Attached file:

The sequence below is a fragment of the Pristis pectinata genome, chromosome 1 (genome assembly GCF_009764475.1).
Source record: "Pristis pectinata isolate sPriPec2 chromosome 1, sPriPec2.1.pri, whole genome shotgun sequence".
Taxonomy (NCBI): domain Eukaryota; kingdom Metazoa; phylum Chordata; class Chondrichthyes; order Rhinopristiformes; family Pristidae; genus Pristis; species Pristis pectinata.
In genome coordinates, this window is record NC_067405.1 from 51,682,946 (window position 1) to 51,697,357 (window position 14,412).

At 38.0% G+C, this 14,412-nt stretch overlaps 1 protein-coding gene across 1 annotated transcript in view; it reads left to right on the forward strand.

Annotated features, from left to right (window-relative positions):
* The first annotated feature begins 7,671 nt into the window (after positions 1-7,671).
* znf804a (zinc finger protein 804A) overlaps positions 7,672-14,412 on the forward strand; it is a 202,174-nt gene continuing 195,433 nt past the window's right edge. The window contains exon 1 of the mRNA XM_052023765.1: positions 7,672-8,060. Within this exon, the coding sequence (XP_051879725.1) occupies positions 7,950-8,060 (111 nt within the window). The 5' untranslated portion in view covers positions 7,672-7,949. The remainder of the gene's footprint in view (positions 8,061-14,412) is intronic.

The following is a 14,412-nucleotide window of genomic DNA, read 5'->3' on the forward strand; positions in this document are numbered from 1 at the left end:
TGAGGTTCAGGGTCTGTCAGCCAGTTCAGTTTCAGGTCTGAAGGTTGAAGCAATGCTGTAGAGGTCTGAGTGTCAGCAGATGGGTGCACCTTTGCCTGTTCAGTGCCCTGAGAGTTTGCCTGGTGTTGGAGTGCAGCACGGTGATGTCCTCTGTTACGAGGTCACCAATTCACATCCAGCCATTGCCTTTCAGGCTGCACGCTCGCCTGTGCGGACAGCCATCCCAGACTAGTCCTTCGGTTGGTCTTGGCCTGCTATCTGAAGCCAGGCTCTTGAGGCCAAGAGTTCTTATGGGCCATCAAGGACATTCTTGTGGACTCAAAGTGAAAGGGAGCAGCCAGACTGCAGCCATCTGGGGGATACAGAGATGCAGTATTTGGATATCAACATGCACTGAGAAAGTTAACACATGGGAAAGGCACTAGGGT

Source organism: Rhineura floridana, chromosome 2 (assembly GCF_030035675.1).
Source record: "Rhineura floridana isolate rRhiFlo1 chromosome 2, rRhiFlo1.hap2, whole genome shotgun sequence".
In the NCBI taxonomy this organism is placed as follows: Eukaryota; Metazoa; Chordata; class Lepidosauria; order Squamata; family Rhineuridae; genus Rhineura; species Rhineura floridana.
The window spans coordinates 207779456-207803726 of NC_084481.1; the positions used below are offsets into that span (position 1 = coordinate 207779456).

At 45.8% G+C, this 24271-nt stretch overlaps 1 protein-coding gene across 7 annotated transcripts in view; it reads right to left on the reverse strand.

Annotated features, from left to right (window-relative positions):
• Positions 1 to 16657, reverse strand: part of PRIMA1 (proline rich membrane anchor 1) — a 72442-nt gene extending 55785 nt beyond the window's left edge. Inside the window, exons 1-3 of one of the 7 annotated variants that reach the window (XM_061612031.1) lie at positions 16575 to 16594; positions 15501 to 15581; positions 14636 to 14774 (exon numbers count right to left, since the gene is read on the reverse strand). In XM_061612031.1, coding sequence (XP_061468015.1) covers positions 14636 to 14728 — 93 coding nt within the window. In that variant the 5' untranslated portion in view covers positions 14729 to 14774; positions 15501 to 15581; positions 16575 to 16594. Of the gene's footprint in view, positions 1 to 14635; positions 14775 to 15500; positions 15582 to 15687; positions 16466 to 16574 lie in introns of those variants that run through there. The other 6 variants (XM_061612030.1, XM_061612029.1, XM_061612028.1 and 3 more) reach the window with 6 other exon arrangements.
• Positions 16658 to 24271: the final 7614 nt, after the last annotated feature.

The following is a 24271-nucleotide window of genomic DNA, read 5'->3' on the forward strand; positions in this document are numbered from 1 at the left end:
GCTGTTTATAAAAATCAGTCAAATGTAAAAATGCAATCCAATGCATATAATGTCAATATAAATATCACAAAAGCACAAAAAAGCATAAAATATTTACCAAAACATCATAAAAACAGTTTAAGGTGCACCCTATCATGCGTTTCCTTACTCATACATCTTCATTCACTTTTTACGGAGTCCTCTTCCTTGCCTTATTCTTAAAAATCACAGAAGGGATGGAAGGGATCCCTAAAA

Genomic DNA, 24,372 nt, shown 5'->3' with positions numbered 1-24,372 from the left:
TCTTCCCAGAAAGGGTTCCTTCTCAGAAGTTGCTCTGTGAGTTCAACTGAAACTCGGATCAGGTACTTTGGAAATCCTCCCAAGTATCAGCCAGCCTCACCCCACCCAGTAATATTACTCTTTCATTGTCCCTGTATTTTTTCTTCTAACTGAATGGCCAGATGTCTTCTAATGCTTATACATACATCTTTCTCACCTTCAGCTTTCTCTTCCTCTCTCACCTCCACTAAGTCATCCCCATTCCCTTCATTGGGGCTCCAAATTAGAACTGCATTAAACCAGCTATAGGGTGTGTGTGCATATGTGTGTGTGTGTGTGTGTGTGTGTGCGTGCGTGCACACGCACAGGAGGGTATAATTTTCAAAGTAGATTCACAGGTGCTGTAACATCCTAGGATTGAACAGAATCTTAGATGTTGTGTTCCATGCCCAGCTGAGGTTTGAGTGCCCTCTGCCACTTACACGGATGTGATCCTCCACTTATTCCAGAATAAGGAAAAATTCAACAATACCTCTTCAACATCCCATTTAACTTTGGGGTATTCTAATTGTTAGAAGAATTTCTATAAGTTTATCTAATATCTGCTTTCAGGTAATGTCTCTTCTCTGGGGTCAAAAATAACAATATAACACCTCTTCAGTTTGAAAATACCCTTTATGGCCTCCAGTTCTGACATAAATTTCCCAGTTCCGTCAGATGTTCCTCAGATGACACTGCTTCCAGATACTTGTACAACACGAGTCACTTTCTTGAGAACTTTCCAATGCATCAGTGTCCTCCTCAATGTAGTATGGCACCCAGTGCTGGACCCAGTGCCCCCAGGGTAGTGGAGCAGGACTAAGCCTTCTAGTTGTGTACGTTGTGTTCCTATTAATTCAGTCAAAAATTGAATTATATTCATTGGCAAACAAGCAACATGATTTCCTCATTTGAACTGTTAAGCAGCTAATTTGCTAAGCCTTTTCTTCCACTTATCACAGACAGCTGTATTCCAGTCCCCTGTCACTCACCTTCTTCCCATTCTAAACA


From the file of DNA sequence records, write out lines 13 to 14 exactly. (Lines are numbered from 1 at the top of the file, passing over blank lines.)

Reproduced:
In the NCBI taxonomy this organism is placed as follows: Eukaryota; Metazoa; Chordata; class Lepidosauria; order Squamata; family Rhineuridae; genus Rhineura; species Rhineura floridana.
The window spans coordinates 207779456-207803726 of NC_084481.1; the positions used below are offsets into that span (position 1 = coordinate 207779456).